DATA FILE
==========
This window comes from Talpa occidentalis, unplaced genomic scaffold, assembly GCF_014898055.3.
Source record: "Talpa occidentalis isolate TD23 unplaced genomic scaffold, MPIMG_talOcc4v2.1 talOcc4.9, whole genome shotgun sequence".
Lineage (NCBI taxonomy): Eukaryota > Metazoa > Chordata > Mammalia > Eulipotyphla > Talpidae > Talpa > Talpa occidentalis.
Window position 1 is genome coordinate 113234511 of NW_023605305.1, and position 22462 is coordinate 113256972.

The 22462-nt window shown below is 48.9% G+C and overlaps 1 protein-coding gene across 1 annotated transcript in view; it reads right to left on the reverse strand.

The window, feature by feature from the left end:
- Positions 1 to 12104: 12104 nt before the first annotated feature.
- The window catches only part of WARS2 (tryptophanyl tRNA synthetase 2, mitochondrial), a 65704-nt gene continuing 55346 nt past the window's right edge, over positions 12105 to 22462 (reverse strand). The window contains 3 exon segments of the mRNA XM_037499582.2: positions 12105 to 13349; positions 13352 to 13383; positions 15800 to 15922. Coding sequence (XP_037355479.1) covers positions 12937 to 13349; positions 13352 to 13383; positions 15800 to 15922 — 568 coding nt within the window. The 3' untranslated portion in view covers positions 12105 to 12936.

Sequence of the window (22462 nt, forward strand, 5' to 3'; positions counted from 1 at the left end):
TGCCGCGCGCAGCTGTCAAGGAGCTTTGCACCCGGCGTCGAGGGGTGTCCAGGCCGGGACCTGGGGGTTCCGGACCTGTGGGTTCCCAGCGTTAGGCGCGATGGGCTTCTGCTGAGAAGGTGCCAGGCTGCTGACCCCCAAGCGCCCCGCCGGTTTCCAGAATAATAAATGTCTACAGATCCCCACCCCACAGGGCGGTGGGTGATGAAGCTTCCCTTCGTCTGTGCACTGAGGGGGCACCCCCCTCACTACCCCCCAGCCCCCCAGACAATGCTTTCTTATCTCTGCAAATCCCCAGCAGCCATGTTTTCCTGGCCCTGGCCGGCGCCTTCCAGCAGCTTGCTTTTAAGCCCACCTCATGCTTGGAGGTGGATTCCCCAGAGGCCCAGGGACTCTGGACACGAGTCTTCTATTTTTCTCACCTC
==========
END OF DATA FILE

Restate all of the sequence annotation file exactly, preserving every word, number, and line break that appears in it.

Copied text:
This window comes from Talpa occidentalis, unplaced genomic scaffold, assembly GCF_014898055.3.
Source record: "Talpa occidentalis isolate TD23 unplaced genomic scaffold, MPIMG_talOcc4v2.1 talOcc4.9, whole genome shotgun sequence".
Lineage (NCBI taxonomy): Eukaryota > Metazoa > Chordata > Mammalia > Eulipotyphla > Talpidae > Talpa > Talpa occidentalis.
Window position 1 is genome coordinate 113234511 of NW_023605305.1, and position 22462 is coordinate 113256972.

The 22462-nt window shown below is 48.9% G+C and overlaps 1 protein-coding gene across 1 annotated transcript in view; it reads right to left on the reverse strand.

The window, feature by feature from the left end:
- Positions 1 to 12104: 12104 nt before the first annotated feature.
- The window catches only part of WARS2 (tryptophanyl tRNA synthetase 2, mitochondrial), a 65704-nt gene continuing 55346 nt past the window's right edge, over positions 12105 to 22462 (reverse strand). The window contains 3 exon segments of the mRNA XM_037499582.2: positions 12105 to 13349; positions 13352 to 13383; positions 15800 to 15922. Coding sequence (XP_037355479.1) covers positions 12937 to 13349; positions 13352 to 13383; positions 15800 to 15922 — 568 coding nt within the window. The 3' untranslated portion in view covers positions 12105 to 12936.

Sequence of the window (22462 nt, forward strand, 5' to 3'; positions counted from 1 at the left end):
TGCCGCGCGCAGCTGTCAAGGAGCTTTGCACCCGGCGTCGAGGGGTGTCCAGGCCGGGACCTGGGGGTTCCGGACCTGTGGGTTCCCAGCGTTAGGCGCGATGGGCTTCTGCTGAGAAGGTGCCAGGCTGCTGACCCCCAAGCGCCCCGCCGGTTTCCAGAATAATAAATGTCTACAGATCCCCACCCCACAGGGCGGTGGGTGATGAAGCTTCCCTTCGTCTGTGCACTGAGGGGGCACCCCCCTCACTACCCCCCAGCCCCCCAGACAATGCTTTCTTATCTCTGCAAATCCCCAGCAGCCATGTTTTCCTGGCCCTGGCCGGCGCCTTCCAGCAGCTTGCTTTTAAGCCCACCTCATGCTTGGAGGTGGATTCCCCAGAGGCCCAGGGACTCTGGACACGAGTCTTCTATTTTTCTCACCTC